What sells in one country might not work in another. For example, at KFC in Colombia, you might be surprised to learn that they sell arepas, and not biscuits.

Tailoring your brand

Your brand and branding might work well in the US and Mexico, but make less sense in Europe. In Europe, portion sizes at fast food restaurants like McDonalds are smaller than in North America.

International payments

Unfortunately, many payment systems, including banks, still struggle to send money efficiently across borders. You will also need to keep in mind that exchange rates change on a daily, sometimes hourly, basis.

Supply chain logistics

Since Covid-19 upended life across the globe, analysts have been bemoaning the supply chain crisis, and for good reason. Even without the pandemic, coordinating shipments across borders is complex, requiring small businesses to navigate international labor laws, including tariffs. But if you can nail down your supply chain logistics, it can lead to cost-effective production and manufacturing on a global scale.

Language barriers

If you’re an English speaker entering a market in Latin America, you will need to have subject matter experts that speak Spanish or (in Brazil) Portuguese. While many skilled workers abroad speak English, you can’t assume that your future customers will as well. And if you’re hiring employees in new countries, you will likely need to write contracts in that country’s official language.

Government regulations

Each government has their own laws regarding taxes, business, and international expansion. Laws are always changing, so businesses need to find a way to keep up with new regulations.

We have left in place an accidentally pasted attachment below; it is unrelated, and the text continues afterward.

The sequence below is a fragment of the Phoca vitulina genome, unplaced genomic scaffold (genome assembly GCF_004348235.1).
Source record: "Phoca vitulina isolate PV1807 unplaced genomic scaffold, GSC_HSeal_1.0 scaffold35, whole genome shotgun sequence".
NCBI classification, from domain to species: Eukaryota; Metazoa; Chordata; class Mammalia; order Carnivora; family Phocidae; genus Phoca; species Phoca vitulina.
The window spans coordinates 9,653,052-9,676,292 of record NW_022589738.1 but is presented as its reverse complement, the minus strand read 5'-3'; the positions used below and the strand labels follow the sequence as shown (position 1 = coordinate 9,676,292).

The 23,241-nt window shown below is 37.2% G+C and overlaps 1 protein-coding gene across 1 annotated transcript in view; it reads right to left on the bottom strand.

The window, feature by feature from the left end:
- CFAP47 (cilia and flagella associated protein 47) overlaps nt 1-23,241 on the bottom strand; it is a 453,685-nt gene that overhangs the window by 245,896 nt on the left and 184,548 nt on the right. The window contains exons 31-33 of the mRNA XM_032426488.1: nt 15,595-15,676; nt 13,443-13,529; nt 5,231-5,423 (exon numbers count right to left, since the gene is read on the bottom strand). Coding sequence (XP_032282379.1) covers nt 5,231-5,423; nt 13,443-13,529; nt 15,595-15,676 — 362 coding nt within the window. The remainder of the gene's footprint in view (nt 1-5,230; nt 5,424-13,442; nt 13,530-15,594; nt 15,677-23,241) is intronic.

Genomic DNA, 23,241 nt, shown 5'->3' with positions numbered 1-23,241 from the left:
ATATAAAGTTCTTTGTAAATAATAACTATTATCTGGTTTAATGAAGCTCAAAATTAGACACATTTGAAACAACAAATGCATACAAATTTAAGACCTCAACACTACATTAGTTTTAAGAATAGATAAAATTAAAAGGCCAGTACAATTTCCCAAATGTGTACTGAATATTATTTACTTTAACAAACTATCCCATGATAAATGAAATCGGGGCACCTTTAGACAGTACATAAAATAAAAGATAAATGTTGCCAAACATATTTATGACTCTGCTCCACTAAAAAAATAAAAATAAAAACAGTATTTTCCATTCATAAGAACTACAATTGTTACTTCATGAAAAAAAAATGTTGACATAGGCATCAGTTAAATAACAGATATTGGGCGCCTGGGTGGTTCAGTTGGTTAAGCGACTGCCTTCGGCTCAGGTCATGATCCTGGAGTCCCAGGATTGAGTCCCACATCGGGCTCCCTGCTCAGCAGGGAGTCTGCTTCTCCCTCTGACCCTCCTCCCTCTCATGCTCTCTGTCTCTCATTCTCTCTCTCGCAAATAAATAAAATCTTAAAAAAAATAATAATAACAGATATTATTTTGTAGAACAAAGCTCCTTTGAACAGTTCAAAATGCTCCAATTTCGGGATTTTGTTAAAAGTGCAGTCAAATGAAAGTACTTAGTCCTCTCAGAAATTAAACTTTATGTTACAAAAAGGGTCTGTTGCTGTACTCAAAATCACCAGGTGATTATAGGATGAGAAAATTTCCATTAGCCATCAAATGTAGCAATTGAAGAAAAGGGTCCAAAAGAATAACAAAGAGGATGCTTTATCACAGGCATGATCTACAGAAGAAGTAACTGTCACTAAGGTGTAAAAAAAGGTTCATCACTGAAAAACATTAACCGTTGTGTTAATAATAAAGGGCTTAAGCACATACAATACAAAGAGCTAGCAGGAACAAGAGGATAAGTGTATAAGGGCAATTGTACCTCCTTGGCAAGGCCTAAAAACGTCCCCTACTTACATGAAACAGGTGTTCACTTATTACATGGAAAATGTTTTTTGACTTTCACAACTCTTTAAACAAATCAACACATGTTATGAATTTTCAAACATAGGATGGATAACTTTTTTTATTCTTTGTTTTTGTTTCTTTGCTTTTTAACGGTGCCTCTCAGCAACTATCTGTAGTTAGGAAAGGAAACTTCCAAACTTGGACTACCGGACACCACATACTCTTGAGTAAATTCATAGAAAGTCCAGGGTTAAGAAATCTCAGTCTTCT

Tax compliance

Doing business in multiple countries means navigating multiple tax law systems. Depending on the situation, you might be required to pay taxes in different countries. Hiring expert accountants in each country where you operate can help you avoid costly mistakes.

If you’re expanding your business abroad, you will need legal counsel, a network of legal subject matter experts, and IT practices that are compliant with GDPR and other data protection laws.

Developing a global HR unit

For HR, going global without the support of strategic partnerships can be difficult. HR teams will need to manage remote onboarding, compliant payroll, public and private benefits, onboarding, termination, severance, worker classification, and more generally being empathetic to each country’s unique culture.

How do you enter the global marketplace?